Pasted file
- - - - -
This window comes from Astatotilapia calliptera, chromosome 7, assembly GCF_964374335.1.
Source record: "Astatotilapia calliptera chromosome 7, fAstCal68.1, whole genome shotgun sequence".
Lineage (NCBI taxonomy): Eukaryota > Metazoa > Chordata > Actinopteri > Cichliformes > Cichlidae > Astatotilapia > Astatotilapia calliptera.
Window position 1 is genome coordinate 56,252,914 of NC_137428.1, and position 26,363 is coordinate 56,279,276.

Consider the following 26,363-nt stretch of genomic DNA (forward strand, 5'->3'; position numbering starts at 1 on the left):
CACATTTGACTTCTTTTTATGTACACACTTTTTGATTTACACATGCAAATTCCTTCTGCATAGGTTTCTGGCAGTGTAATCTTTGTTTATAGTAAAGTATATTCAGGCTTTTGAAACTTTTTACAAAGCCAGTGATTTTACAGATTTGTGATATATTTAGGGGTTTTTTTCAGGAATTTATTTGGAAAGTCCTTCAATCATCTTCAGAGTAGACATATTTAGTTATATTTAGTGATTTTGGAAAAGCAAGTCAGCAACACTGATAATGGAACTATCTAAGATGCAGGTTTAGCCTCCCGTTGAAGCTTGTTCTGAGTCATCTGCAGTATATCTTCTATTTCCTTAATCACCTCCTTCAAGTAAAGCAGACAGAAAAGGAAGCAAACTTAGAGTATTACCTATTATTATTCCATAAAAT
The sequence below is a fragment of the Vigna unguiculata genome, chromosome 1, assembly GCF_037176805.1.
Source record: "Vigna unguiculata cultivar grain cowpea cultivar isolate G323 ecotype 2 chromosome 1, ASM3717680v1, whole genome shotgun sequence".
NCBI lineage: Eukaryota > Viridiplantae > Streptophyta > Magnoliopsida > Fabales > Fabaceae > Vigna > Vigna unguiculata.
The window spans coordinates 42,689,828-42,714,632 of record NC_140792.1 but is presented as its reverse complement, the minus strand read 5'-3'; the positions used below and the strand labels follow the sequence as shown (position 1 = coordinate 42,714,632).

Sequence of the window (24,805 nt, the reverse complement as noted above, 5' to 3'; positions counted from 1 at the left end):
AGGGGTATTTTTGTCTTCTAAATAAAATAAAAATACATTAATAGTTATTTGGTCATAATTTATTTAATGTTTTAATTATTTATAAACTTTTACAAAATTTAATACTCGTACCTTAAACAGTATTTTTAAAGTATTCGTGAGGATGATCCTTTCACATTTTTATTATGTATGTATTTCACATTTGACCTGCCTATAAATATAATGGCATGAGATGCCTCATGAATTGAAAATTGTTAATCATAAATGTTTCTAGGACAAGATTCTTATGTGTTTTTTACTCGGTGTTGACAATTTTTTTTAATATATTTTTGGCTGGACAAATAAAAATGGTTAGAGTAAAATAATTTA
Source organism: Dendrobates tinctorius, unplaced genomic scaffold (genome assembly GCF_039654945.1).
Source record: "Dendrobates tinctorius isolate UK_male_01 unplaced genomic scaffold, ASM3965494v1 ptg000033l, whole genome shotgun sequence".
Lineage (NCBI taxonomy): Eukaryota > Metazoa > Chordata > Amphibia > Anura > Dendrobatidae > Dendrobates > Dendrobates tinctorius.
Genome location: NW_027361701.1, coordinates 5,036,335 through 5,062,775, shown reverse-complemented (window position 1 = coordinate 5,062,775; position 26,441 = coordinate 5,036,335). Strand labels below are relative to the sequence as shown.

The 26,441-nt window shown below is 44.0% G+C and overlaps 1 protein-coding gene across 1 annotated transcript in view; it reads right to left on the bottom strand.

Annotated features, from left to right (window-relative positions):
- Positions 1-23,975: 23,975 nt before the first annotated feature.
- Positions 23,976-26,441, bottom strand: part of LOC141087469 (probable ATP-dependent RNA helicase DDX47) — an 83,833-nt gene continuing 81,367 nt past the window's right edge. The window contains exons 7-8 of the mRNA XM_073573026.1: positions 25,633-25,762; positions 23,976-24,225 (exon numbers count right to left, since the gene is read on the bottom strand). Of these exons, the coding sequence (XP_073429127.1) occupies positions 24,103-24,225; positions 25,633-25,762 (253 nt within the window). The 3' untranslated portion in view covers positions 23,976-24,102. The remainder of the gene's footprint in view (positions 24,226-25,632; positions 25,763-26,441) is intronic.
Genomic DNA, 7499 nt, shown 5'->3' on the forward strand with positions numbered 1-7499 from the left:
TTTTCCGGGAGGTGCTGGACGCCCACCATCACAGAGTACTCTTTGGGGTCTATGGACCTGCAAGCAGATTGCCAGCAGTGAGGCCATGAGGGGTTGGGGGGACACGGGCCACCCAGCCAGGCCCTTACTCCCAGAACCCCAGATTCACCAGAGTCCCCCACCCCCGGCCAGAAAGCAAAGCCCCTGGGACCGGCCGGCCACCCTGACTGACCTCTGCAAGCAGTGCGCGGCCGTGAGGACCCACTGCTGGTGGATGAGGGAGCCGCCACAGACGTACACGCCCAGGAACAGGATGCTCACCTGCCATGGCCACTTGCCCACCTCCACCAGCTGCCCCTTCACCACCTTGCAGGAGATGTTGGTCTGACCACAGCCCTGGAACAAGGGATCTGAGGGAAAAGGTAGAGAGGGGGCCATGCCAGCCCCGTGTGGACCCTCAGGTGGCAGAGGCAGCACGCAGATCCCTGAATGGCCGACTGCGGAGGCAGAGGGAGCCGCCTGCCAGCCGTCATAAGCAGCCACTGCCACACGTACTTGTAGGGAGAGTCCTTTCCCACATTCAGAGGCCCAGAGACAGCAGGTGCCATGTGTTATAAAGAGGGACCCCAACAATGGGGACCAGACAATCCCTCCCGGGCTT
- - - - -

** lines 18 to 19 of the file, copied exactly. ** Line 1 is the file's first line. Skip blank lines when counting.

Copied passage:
Annotated features, from left to right (window-relative positions):
- Positions 1-23,975: 23,975 nt before the first annotated feature.